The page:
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EnglishEdit

EtymologyEdit

Borrowing from Latin virga (rod).

PronunciationEdit

NounEdit

virga (countable and uncountable, plural virgas or virgae)

  1. (music, uncountable) A type of note used in plainsong notation, having a tail.
  2. (meteorology, countable) A streak of rain or snow that is dissipated in falling and does not reach the ground, commonly appearing descending from a cloud layer.
  3. (measurement, countable) A unit of length: a rod, pole or perch (5½ yards); or a unit of area: a square rod, pole or perch.

SynonymsEdit

TranslationsEdit

See alsoEdit

ReferencesEdit


CatalanEdit

NounEdit

virga f (plural virgues)

  1. (meteorology) virga

EsperantoEdit

EtymologyEdit

From Latin virgō

PronunciationEdit

AdjectiveEdit

virga (accusative singular virgan, plural virgaj, accusative plural virgajn)

  1. virgin, virginal

EstonianEdit

AdjectiveEdit

virga

  1. Genitive singular form of virk.

InterlinguaEdit

EtymologyEdit

Italian verga, French verge, Spanish verga, and Portuguese virga.

NounEdit

virga (plural virgas)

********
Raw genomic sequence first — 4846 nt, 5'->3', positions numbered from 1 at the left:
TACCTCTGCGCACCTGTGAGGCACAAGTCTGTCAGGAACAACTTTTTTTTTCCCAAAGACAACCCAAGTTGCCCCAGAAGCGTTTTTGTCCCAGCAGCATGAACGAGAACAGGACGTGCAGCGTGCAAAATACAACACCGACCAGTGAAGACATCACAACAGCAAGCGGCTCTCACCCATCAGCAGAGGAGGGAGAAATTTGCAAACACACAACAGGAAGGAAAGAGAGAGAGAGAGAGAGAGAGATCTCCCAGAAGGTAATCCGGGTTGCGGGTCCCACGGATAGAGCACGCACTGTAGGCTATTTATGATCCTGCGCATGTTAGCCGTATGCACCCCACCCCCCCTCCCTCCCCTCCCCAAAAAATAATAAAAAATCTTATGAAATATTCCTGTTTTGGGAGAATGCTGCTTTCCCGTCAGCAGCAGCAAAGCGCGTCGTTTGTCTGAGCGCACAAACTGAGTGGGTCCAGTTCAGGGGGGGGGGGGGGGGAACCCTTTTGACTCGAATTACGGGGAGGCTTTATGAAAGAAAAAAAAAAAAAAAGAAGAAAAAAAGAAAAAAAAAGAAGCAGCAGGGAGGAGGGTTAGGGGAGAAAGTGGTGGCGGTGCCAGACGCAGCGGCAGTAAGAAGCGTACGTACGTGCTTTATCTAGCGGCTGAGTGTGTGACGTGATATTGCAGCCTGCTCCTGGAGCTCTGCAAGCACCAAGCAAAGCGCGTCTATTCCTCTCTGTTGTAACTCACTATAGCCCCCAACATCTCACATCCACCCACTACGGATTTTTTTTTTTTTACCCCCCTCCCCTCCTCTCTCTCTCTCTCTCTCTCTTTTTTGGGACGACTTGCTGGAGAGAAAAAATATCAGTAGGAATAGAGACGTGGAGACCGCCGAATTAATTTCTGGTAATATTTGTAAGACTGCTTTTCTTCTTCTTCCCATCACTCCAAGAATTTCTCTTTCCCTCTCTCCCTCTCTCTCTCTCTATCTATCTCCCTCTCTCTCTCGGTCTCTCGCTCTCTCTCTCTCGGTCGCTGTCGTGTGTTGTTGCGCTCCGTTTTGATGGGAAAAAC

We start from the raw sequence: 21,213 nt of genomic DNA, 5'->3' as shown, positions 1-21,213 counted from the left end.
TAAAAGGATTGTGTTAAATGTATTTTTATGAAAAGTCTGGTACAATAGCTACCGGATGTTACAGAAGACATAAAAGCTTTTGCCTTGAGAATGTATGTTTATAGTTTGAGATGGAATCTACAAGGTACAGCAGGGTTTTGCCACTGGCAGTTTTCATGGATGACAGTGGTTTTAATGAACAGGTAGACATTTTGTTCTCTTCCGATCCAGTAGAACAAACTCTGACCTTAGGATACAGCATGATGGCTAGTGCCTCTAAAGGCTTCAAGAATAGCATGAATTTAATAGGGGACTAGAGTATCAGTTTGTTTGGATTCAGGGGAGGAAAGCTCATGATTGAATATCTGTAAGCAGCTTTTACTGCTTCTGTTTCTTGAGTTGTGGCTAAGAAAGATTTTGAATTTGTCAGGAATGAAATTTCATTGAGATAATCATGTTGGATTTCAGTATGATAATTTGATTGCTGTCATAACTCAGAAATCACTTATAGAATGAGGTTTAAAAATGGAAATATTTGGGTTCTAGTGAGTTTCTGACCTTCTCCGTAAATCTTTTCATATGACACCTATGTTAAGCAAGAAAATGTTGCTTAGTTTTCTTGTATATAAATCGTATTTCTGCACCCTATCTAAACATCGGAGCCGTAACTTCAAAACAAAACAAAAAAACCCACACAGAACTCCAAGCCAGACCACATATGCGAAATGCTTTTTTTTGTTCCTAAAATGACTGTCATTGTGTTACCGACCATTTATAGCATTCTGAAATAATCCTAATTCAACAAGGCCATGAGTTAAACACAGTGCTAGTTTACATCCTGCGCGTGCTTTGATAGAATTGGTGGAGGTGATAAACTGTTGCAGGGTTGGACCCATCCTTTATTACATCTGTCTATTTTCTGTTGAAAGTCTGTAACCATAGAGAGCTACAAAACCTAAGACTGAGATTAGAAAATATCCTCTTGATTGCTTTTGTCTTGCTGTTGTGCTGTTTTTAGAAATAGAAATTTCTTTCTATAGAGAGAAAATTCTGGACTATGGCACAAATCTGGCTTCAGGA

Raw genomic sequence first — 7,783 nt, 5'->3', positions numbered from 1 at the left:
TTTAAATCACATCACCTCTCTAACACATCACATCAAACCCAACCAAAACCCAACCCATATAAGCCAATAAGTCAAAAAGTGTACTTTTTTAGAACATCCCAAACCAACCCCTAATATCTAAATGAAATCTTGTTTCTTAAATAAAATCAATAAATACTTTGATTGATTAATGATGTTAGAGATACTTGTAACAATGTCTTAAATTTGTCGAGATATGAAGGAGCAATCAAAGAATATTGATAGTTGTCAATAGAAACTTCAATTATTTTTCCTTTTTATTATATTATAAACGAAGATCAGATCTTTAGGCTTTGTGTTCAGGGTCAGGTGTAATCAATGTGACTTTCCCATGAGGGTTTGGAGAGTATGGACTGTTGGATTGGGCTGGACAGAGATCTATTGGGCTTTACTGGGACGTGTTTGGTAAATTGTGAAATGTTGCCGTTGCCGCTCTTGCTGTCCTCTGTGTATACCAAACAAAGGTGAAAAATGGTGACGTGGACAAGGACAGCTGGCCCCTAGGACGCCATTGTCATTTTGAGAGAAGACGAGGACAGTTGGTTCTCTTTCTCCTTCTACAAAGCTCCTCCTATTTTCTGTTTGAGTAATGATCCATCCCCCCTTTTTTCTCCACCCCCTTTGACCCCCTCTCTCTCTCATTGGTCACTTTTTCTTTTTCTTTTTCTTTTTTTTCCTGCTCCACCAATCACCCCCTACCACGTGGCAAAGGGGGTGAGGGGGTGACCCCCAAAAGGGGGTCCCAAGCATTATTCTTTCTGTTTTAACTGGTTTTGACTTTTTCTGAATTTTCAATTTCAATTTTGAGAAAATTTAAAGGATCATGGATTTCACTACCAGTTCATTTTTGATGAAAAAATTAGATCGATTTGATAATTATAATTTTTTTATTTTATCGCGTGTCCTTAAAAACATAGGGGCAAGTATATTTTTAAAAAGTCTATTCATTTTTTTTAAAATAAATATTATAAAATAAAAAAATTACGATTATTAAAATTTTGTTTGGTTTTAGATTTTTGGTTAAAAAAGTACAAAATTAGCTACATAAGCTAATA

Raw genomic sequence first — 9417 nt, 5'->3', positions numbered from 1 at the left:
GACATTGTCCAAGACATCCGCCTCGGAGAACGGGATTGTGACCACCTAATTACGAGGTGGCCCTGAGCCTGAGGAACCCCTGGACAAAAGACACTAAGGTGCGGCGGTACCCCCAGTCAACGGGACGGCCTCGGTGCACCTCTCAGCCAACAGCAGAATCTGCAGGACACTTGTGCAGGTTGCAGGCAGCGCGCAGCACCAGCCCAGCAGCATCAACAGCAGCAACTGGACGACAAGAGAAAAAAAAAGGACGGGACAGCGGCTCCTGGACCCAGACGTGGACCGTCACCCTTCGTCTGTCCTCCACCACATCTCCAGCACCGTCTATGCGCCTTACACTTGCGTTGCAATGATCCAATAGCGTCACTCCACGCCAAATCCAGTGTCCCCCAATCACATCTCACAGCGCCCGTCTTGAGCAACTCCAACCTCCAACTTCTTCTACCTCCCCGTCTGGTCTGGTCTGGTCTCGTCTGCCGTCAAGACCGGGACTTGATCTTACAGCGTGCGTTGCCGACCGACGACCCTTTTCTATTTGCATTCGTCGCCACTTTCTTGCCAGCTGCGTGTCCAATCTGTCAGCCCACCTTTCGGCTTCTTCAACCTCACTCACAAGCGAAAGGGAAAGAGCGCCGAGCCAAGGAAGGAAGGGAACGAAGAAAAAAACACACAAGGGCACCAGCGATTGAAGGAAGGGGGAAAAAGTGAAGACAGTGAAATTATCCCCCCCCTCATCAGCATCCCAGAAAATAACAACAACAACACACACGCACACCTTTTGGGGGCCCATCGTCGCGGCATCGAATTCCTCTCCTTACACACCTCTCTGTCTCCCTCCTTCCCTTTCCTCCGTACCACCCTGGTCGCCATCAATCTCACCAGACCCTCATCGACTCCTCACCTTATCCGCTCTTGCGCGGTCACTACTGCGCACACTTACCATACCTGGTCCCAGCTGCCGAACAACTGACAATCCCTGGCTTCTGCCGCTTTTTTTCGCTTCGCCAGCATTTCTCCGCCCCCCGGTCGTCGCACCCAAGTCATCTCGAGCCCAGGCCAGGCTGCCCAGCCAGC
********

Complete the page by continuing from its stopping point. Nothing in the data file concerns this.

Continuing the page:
1. rod
  2. (nautical) yard
  3. (vulgar) dick

IstriotEdit

EtymologyEdit

From Latin virga.

NounEdit

virga f

  1. whip
  2. strap

LatinEdit

EtymologyEdit

From Proto-Italic *wizgā, probably from Proto-Indo-European *wisgeh₂ (flexible rod or stick). Possibly cognate to Old Norse visk and Old High German wisc (bundle, sheaf).[1] Or, possibly from Proto-Indo-European *weys- (to turn, rotate) and cognate with viscum.

PronunciationEdit

NounEdit

virga f (genitive virgae); first declension

  1. twig, switch
  2. rod, switch for flogging.
  3. staff, walking stick
  4. wand (magical)
  5. (figuratively, vulgar) penis

InflectionEdit

First declension.

Case Singular Plural
nominative virga virgae
genitive virgae virgārum
dative virgae virgīs
accusative virgam virgās
ablative virgā virgīs
vocative virga virgae

Derived termsEdit

DescendantsEdit

ReferencesEdit

  • virga in Charlton T. Lewis and Charles Short (1879) A Latin Dictionary, Oxford: Clarendon Press
  • virga in Charlton T. Lewis (1891) An Elementary Latin Dictionary, New York: Harper & Brothers
  • du Cange, Charles (1883), “virga”, in G. A. Louis Henschel, Pierre Carpentier, Léopold Favre, editors, Glossarium Mediæ et Infimæ Latinitatis (in Latin), Niort: L. Favre
  • virga” in Félix Gaffiot’s Dictionnaire Illustré Latin-Français, Hachette (1934)
  • Carl Meissner; Henry William Auden (1894) Latin Phrase-Book[1], London: Macmillan and Co.
    • to beat with rods: virgis caedere
  • virga in Harry Thurston Peck, editor (1898) Harper's Dictionary of Classical Antiquities, New York: Harper & Brothers
  1. ^ “verga” in: Alberto Nocentini, Alessandro Parenti, “l'Etimologico — Vocabolario della lingua italiana”, Le Monnier, 2010, ISBN 978-88-00-20781-2